Abstract and Keywords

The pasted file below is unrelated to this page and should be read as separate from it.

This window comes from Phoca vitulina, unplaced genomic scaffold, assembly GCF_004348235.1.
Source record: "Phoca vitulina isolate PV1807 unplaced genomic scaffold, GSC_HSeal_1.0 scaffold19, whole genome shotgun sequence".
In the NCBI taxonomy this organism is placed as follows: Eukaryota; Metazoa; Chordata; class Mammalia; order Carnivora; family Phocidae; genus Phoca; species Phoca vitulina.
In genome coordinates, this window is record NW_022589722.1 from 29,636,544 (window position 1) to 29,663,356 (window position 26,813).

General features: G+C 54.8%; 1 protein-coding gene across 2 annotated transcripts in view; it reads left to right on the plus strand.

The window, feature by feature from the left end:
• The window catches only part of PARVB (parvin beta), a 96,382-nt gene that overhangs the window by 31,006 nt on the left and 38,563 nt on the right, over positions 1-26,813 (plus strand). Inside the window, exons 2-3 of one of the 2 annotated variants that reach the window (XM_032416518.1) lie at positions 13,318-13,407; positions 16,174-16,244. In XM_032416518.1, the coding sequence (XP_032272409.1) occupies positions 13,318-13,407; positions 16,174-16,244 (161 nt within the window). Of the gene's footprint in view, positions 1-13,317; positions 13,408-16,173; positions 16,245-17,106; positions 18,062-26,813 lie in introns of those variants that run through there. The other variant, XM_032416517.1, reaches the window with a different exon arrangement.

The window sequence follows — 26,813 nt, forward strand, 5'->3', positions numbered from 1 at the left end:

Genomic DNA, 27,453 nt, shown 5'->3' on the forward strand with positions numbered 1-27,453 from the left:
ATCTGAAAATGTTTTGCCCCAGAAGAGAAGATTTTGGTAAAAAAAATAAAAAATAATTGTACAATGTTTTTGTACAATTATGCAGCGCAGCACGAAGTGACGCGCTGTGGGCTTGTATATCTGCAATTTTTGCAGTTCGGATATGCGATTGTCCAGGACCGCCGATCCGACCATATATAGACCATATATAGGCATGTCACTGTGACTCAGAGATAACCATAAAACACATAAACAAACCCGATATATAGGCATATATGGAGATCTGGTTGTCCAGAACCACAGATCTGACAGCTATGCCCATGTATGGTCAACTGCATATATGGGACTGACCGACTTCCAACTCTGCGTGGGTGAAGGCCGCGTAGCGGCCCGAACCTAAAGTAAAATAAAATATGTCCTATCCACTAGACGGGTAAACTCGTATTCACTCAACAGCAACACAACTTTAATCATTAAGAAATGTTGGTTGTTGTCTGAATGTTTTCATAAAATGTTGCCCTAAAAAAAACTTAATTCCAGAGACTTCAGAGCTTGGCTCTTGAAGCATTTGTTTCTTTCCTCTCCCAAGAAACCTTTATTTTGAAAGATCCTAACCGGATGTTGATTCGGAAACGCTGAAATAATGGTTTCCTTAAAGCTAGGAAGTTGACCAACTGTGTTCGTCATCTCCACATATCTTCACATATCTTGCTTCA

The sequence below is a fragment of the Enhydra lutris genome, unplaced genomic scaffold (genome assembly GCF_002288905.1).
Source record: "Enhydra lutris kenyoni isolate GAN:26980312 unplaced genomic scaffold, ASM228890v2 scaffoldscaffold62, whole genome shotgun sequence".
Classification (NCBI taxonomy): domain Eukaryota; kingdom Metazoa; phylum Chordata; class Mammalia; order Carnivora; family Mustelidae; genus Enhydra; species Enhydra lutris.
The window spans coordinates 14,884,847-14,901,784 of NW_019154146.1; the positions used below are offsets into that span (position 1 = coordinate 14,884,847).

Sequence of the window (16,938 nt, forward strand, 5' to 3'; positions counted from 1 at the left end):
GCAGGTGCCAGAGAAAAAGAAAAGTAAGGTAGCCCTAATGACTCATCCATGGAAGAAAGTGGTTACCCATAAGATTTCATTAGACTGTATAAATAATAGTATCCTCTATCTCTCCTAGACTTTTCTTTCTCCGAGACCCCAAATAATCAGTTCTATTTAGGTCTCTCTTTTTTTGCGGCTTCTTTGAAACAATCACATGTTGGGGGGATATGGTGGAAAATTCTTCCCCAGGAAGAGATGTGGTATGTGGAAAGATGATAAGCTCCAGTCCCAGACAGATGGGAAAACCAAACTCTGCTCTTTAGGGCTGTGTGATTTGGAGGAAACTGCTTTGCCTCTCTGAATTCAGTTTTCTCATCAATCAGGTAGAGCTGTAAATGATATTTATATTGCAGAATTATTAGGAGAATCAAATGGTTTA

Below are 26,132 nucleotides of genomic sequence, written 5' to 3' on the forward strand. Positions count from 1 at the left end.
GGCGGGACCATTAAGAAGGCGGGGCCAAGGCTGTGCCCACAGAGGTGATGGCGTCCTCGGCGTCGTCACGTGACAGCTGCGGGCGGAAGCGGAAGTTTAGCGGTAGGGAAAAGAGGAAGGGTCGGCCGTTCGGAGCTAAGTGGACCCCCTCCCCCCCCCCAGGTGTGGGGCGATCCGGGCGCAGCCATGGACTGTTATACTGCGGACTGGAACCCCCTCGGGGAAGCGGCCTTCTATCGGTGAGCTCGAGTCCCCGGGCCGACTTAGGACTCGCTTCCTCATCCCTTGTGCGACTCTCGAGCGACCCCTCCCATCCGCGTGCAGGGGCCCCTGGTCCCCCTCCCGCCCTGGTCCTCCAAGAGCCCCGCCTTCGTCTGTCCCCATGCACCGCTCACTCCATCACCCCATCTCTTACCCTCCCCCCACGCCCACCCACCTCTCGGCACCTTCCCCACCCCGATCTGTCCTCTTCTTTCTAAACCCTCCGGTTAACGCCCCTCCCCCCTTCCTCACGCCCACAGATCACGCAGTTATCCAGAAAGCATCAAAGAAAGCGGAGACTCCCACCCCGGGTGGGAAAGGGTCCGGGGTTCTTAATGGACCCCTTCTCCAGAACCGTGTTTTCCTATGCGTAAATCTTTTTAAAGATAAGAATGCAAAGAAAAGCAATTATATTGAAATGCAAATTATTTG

For more than a century, the economics profession has extended its reach to encompass policy formation and institutional design while largely ignoring the ethical challenges that attend the profession’s influence over the lives of others. Economists have proved to be disinterested in ethics, which, embracing emotivism, they often treat as a matter of preference, and they seem hostile to professional economic ethics, which they incorrectly equate with a code of conduct that would be at best ineffectual and at worst disruptive to good economic practice. But good ethical reasoning is not reducible to mere tastes, and professional ethics is not reducible to a code. Instead, professional economic ethics refers to a new field of investigation—a tradition of sustained inquiry into the irrepressible ethical entailments of academic and applied economic practice. The risks and costs of establishing the field are real, but a profession that purports to enhance social welfare cannot avoid them.
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